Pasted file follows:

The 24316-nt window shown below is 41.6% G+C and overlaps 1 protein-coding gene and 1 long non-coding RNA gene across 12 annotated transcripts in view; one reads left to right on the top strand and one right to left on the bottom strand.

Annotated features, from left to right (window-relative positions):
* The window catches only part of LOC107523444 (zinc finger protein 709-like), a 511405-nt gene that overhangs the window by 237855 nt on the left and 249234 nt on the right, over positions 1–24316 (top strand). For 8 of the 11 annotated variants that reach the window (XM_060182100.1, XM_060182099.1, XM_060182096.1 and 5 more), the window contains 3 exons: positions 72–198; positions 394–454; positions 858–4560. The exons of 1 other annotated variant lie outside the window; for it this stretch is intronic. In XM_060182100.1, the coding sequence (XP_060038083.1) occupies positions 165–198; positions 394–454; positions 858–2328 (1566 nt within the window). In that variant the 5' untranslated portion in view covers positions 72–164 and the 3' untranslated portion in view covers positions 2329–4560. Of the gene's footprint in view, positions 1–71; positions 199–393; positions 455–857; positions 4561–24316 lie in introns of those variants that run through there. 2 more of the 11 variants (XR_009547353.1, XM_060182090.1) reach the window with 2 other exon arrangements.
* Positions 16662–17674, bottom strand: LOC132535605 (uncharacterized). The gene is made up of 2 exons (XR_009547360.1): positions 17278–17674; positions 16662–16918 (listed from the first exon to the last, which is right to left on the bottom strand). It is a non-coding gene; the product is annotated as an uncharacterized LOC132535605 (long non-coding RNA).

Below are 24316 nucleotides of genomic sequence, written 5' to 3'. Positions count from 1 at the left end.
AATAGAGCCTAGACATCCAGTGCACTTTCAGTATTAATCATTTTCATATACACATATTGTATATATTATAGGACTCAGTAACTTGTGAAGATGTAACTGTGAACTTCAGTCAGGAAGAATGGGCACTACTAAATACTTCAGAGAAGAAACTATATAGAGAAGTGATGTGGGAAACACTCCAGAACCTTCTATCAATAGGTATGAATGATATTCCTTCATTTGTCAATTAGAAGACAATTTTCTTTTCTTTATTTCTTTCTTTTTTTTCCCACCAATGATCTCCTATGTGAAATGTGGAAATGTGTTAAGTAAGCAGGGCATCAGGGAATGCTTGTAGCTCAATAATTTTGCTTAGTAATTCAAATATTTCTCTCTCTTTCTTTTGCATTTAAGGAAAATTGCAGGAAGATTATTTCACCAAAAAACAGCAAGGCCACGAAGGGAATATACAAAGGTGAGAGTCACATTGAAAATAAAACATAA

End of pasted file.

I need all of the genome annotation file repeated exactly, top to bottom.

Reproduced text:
The 24316-nt window shown below is 41.6% G+C and overlaps 1 protein-coding gene and 1 long non-coding RNA gene across 12 annotated transcripts in view; one reads left to right on the top strand and one right to left on the bottom strand.

Annotated features, from left to right (window-relative positions):
* The window catches only part of LOC107523444 (zinc finger protein 709-like), a 511405-nt gene that overhangs the window by 237855 nt on the left and 249234 nt on the right, over positions 1–24316 (top strand). For 8 of the 11 annotated variants that reach the window (XM_060182100.1, XM_060182099.1, XM_060182096.1 and 5 more), the window contains 3 exons: positions 72–198; positions 394–454; positions 858–4560. The exons of 1 other annotated variant lie outside the window; for it this stretch is intronic. In XM_060182100.1, the coding sequence (XP_060038083.1) occupies positions 165–198; positions 394–454; positions 858–2328 (1566 nt within the window). In that variant the 5' untranslated portion in view covers positions 72–164 and the 3' untranslated portion in view covers positions 2329–4560. Of the gene's footprint in view, positions 1–71; positions 199–393; positions 455–857; positions 4561–24316 lie in introns of those variants that run through there. 2 more of the 11 variants (XR_009547353.1, XM_060182090.1) reach the window with 2 other exon arrangements.
* Positions 16662–17674, bottom strand: LOC132535605 (uncharacterized). The gene is made up of 2 exons (XR_009547360.1): positions 17278–17674; positions 16662–16918 (listed from the first exon to the last, which is right to left on the bottom strand). It is a non-coding gene; the product is annotated as an uncharacterized LOC132535605 (long non-coding RNA).

Below are 24316 nucleotides of genomic sequence, written 5' to 3'. Positions count from 1 at the left end.
AATAGAGCCTAGACATCCAGTGCACTTTCAGTATTAATCATTTTCATATACACATATTGTATATATTATAGGACTCAGTAACTTGTGAAGATGTAACTGTGAACTTCAGTCAGGAAGAATGGGCACTACTAAATACTTCAGAGAAGAAACTATATAGAGAAGTGATGTGGGAAACACTCCAGAACCTTCTATCAATAGGTATGAATGATATTCCTTCATTTGTCAATTAGAAGACAATTTTCTTTTCTTTATTTCTTTCTTTTTTTTCCCACCAATGATCTCCTATGTGAAATGTGGAAATGTGTTAAGTAAGCAGGGCATCAGGGAATGCTTGTAGCTCAATAATTTTGCTTAGTAATTCAAATATTTCTCTCTCTTTCTTTTGCATTTAAGGAAAATTGCAGGAAGATTATTTCACCAAAAAACAGCAAGGCCACGAAGGGAATATACAAAGGTGAGAGTCACATTGAAAATAAAACATAA